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A driverless bus, are you ready?

Nov. 3, 2017
by Mark Ollig

Are you ready to hop aboard and take a ride in a battery-powered shuttle bus with no human driver, or even a steering wheel?

Don’t be nervous. A certified human shuttle operator will be aboard providing customer service for the passengers, as well as the human intervention of the autonomous bus ride if it’s needed.

This driverless, fare-free, 12-passenger shuttle travels at comfortable cruising speeds averaging 10 to 12 miles per hour, with a top speed of 20 miles per hour.

The city council of Arlington, TX is currently operating two self-driving electric vehicles under a lease agreement with EasyMile headquartered in Toulouse France, with offices in Denver, CO.

Arlington’s self-driving shuttle service is called Milo, meaning “mile zero” or the point at which shuttle passengers arrive or depart from an event’s location.

“Arlington is the first local government in the US to offer ongoing autonomous vehicle service to the general public,” said Arlington Mayor Jeff Williams.

These self-driving vehicles are shuttling people back-and-forth over non-public vehicular transportation roadways and trails within the city’s Entertainment District, where many events take place.

Arlington is exploring the use of autonomous transportation software and hardware technology, and is conducting a one-year pilot program which began in August.

Part of the purpose of the Milo pilot program is to familiarize the public with driverless vehicle technology, according to Bill Verkest, Arlington Transportation Advisory Committee Chair.

One of the routes Milo travels is the paved trail system connecting to AT&T Stadium, where the Dallas Cowboys professional football team plays.

Information about Milo posted on the City of Arlington’s website includes the following:

• Milo shuttles are free to use, wheelchair accessible, and can hold up to 12 passengers, (or 10 passengers plus one wheelchair).

• Shuttle rides are available along select Entertainment District off-street trails during stadium and ballpark events.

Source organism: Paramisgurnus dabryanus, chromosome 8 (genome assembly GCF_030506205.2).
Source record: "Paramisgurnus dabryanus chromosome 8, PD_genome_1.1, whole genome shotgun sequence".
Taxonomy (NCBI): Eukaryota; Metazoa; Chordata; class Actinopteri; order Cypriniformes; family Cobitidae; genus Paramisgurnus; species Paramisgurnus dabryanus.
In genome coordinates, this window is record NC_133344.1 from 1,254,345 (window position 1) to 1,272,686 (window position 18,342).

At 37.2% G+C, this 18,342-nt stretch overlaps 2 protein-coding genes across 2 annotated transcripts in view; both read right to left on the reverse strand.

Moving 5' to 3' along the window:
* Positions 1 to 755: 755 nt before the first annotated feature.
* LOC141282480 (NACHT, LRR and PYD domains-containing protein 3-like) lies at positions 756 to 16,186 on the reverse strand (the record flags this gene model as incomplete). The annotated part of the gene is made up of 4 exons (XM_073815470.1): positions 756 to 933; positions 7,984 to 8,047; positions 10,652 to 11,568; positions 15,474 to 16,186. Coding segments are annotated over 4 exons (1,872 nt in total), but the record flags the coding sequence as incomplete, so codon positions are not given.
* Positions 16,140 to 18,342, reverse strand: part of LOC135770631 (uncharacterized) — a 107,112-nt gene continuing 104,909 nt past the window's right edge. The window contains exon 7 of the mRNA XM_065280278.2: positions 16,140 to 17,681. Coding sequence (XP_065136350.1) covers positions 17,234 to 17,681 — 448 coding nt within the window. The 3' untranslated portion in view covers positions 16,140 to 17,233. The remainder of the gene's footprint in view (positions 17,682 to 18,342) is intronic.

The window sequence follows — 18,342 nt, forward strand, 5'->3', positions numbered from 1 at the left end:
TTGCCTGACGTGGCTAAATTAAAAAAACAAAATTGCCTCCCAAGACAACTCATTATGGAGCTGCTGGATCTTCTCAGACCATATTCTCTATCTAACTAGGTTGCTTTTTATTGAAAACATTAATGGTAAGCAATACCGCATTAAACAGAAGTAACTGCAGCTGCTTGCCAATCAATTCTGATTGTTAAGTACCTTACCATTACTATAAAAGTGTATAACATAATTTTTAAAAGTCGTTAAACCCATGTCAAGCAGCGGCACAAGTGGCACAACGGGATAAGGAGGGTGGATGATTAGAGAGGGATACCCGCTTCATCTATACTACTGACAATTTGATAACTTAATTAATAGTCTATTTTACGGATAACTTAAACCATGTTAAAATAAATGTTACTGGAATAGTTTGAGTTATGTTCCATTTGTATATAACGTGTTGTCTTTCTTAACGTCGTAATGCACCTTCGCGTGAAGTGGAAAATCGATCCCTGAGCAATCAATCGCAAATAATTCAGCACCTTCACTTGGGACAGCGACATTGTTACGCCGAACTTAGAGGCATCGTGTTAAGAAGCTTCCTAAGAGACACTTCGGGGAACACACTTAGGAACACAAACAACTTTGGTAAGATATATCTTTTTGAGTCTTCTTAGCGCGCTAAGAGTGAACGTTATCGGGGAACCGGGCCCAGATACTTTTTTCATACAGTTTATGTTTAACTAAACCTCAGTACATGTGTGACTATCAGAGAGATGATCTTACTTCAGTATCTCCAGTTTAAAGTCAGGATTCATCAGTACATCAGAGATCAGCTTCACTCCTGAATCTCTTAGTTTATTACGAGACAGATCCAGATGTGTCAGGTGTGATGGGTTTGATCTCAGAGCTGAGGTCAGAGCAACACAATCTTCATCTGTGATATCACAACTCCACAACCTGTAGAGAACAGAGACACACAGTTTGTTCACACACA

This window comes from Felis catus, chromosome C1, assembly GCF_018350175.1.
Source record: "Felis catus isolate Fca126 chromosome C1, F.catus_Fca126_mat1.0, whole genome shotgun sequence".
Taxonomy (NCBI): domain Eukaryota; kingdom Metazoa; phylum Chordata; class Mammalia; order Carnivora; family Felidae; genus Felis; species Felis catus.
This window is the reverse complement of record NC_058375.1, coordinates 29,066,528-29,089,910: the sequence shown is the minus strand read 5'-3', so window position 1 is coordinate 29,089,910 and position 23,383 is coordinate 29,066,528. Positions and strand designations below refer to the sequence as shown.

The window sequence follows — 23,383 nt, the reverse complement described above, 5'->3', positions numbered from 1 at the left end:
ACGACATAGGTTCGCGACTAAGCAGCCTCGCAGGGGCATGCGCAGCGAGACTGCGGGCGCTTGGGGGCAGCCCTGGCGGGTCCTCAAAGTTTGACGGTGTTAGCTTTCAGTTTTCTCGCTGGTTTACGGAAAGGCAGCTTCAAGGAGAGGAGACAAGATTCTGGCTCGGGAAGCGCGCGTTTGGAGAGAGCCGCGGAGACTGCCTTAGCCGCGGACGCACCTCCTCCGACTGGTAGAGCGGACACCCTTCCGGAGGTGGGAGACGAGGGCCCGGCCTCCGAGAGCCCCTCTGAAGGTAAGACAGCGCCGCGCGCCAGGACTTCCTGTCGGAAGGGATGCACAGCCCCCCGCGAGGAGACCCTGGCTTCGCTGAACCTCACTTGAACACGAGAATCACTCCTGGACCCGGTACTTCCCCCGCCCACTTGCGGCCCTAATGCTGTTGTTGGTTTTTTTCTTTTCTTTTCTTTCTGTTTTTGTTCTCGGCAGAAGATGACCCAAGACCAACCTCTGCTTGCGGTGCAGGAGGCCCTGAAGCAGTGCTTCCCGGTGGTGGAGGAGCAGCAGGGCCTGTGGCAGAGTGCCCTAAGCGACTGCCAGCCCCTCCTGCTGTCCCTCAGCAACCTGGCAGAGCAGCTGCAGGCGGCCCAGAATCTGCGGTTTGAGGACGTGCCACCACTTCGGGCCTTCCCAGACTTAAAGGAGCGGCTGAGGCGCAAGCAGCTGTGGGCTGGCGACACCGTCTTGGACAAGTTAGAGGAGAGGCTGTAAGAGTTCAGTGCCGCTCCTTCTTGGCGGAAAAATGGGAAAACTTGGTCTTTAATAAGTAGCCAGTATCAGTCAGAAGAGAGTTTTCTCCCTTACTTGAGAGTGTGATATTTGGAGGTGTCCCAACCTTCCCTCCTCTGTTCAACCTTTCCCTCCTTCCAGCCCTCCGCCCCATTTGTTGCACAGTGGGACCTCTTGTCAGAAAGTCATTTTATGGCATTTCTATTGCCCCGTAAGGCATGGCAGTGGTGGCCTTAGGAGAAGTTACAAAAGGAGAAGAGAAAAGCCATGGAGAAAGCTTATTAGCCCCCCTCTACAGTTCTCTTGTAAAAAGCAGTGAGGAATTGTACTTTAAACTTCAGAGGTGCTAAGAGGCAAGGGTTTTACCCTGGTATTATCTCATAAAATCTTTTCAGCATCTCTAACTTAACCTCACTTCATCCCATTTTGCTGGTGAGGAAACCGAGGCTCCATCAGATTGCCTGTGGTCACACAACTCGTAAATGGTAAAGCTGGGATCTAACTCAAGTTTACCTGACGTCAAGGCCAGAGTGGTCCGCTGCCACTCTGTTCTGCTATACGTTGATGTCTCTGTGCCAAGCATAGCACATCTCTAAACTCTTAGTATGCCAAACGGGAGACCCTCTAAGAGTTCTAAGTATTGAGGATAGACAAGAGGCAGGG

• Although Milo runs autonomously, a certified operator will always be onboard.

• Milo has a maximum speed of about 20 miles per hour and can accelerate, brake, and steer by itself.

• Milo’s driverless technology comes with collision avoidance systems that detect other vehicles, cyclists, pedestrians, and obstacles.

• Milo will operate by following a pre-programmed route on trails, not city streets.

• Milo includes air-conditioning and an automatically-deploying ramp for people using a wheelchair or those pushing a stroller.

“The experts are saying every day there is something new being invented in transportation. It’s a great opportunity for us to do these pilot projects, for us to actually test them in our community and for our citizens to be able to look at them and see if they work here and what their opinion of it is,” Arlington Mayor Jeff Williams said about Milo during his 2017 State of the City address Oct. 18.

“We want to see how this technology performs, where it is best utilized and how it can be harnessed to potentially serve the city’s transportation needs in the future,” he added.

I encourage you to watch the City of Arlington’s video, “Arlington Unveils Milo Autonomous Shuttle Service,” at http://bit.ly/2uOqfwV.

Another video of Milo in action can be seen at http://www.arlington-tx.gov/visitors/milo.

EasyMile was founded in 2014, and specializes in providing software powering autonomous vehicles and end-user smart mobility solutions. Its website is http://easymile.com.

Follow me on Twitter at @bitsandbytes, and visit my blog page at https://bitscolumn.blogspot.com.


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